St. Louis is the nearest major metropolitan area with a sizable airport to my little hometown, located more than an hour east. After a long flight, my husband and I were hungry. On my asking about nearby Korean restaurants, the hotel clerk directed us to one about a mile away in the suburb of St. Ann.



The first thing we noticed at Seoul Garden was the full parking lot on a Friday night. This was the first good omen; the second, a dining room full of Korean-speakers. Many were feasting on the $20 all-you-can-eat beef, chicken or pork Korean barbecue.

More tired than hungry, we chose lighter meals. I ordered chicken fried rice (닭복음밥 dak bokeumbap) made with peppery grilled chicken, Chinese restaurant–style peas and diced vegetables (carrots, corn, green and red bell pepper). I was a little disappointed they didn't sneak any kimchi into the fried rice. The dish came with a small salad.

Kimchi Jjigae at Seoul Garden (Tammy Quackenbush photo)

My husband ordered a hanshik (Korean food) standard, kimchi stew (김치찌개 kimchi jjigae). This one contained enoki mushrooms, a couple of slices of fish cake as garnish and hidden slices of rice cake (가래떡 garae tteok). It had the expected spiciness and sourness as well as welcome warmth for that cool fall evening.

Thanks to the mealtime custom of multiple side dishes (반착 banchan), diners at many of the more traditional restaurants can sample the multiple personalities of Korean cuisine. Every time I visit a restaurant for the first time, I get more excited to discover the banchan than my main course.

Among the banchan at Seoul Garden was a bowl of Gyeran Jjim (계란찜), which is a Korean egg custard. This was the first time on either side of the Pacific I've had it served as banchan. It was as comforting a dish as it was simple — two scrambled eggs and one cup of a simple broth (such as anchovy or dashida), baked or steamed until set.

Yongeun Jorim as banchan (Tammy Quackenbush photo)

Another side dish surprise was marinated sliced lotus root, called Yongeun Jorim (연근 조림). It was pleasantly crunchy, sweet and salty.

It's a pity we had to leave the next morning for my reunion. It's even more of a pity the early time of our return flight precluded our stopping there for one more meal.

Seoul Garden
10678 St. Charles Rock Road
St. Ann, MO 63074
(314) 429-4255
Hours: Monday–Saturday, 11 a.m.–10 p.m.

Tuesday, November 8, 2011

Considering the crock of kimchi

Onggi photo by Adam Field


It's crazy to try to answer important, thoughtful questions in Twitter's 140-character limit. The microblogging service handles Korean groups of two to four characters as one, so 140 characters could be a short novel. I refuse to butcher English spelling and grammar for the sake of texting: "I need 2 go 2 the store B4 U go home. Can I C U F2F tonight?"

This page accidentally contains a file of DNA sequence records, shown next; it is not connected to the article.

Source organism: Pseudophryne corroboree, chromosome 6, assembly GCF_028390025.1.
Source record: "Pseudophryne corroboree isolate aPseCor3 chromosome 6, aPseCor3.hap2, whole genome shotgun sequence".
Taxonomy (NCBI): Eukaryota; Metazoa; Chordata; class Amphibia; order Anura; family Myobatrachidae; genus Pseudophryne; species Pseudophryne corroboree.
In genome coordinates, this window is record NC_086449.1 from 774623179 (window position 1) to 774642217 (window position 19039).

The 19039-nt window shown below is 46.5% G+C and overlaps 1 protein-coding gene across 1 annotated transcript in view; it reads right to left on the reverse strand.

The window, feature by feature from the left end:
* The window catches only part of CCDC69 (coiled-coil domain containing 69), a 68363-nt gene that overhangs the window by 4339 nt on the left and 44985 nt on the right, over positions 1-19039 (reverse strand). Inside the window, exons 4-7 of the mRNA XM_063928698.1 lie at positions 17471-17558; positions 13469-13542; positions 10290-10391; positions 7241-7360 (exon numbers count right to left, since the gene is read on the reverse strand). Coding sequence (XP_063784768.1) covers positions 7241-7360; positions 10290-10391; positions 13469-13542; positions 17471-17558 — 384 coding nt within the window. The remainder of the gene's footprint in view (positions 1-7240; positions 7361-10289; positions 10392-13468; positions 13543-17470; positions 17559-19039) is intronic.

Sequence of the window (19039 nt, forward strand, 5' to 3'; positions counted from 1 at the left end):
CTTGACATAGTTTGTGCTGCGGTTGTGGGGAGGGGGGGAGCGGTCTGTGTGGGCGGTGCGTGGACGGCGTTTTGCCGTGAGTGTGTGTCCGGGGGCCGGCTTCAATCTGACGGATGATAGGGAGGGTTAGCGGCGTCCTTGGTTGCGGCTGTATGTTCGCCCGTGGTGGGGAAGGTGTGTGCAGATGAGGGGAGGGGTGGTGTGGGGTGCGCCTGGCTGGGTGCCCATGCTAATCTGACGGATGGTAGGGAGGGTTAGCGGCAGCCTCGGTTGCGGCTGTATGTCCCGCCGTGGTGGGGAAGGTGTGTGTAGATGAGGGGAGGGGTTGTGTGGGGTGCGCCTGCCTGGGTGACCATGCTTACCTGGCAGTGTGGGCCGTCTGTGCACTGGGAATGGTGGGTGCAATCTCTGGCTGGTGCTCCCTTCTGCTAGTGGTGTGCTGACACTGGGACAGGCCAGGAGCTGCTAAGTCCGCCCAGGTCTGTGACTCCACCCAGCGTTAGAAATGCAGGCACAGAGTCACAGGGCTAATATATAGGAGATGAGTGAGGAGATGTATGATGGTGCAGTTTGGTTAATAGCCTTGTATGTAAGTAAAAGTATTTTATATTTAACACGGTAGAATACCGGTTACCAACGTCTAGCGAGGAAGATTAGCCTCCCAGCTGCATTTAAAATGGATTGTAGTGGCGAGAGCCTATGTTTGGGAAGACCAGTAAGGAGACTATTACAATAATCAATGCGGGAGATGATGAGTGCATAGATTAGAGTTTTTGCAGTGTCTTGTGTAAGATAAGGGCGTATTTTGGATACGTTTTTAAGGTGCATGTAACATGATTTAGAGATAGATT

Cat Morrow of NeoHomesteading early one morning tweeted a question to me and a couple of others on where she could find a kimchi fermentation crock, called onggi.

I referred her to Adam Field, an American onggi maker I wrote about for Yonhap News Service in August, and wrote to her:

Right now I'm using a Polish sauerkraut crock with a water seal but I plan to get an onggi too. I might even compare them.

Cat turned the conversation an hour later to fine points of fermentation:

Can something actually ferment if its covered in snow? I thought ferment thrived at 60-90. That's the homebrewing theory at least.
I replied:
When you're fermenting kimchi for the long haul (1 yr +) you need to regulate it as much as possible.
Her follow-up questions made me really despise the character limit:

like with an air lock? And temperature?

My thumbs rapped rapidly across the touchpad:
Korean onggi pots have a lid that overflows the opening of the jar to lock the air out.
Now for the rest of the story, sans text cuffs.

Kimchi, like most fermented products, need to start brewing at room temperature, which is about 68 degrees Fahrenheit. After a few days at that temperature, most kimchi experts recommend continuing the fermentation process in a cooler place, like a refrigerator.

Traditionally, some Koreans would take the clay onggi pots and bury them up to the lid. The lids are very heavy. Once the lid is in place, a hay blanket teepee might be placed on top of that to moderate the temperature even further. The goal is not kimchi popsicles.

In Korea's often harsh winters, when temperatures plunge below freezing for a good part of the season, burying the kimchi jar underground actually kept the kimchi warmer than the outside air temperature. The kimchi inside the buried onggi is percolating at a slow moderate pace. Some kimchis are aged for one to three years. Before refrigeration, burying the crocks mostly underground was an ingenious method of preservation.

Korean onggi don't need lid water seals to regulate airflow. Onggi aren't made of ceramic and heavily glazed like most European sauerkraut crocks. They are made from clay and are somewhat porous, with analogous breathability of oak barrels for wine, whiskey and beer. 

My little Polish sauerkraut crock has a heavy lid, but the lid doesn't cover the whole top as an onggi lid does. Polish and German crocks have a trough around the opening. When filled with water and the lid immersed in the trough, the crock allows fermentation gasses to escape without oxygen and contaminants getting in. Since sauerkraut crocks are stored indoors, the temperatures are much warmer than the Korean onggi pots stored outside. The only maintenance is to periodically check the water level in the lid trough.

This kind of fermentation does resemble beer brewing, which uses a small water lock which is a little glass tube that holds a small amount of water. It's attached to a hole at the top of the tank. It serves the same purpose as the water reservoir in most Polish and German sauerkraut crocks. It allows gases to escape without allowing air to sneak in. Since beer is usually brewed in large, stainless steel tanks, having an outlet for gas to escape in an orderly fashion is imperative. 

Now, how do I effectively dribble out that explanation 140 characters at a time?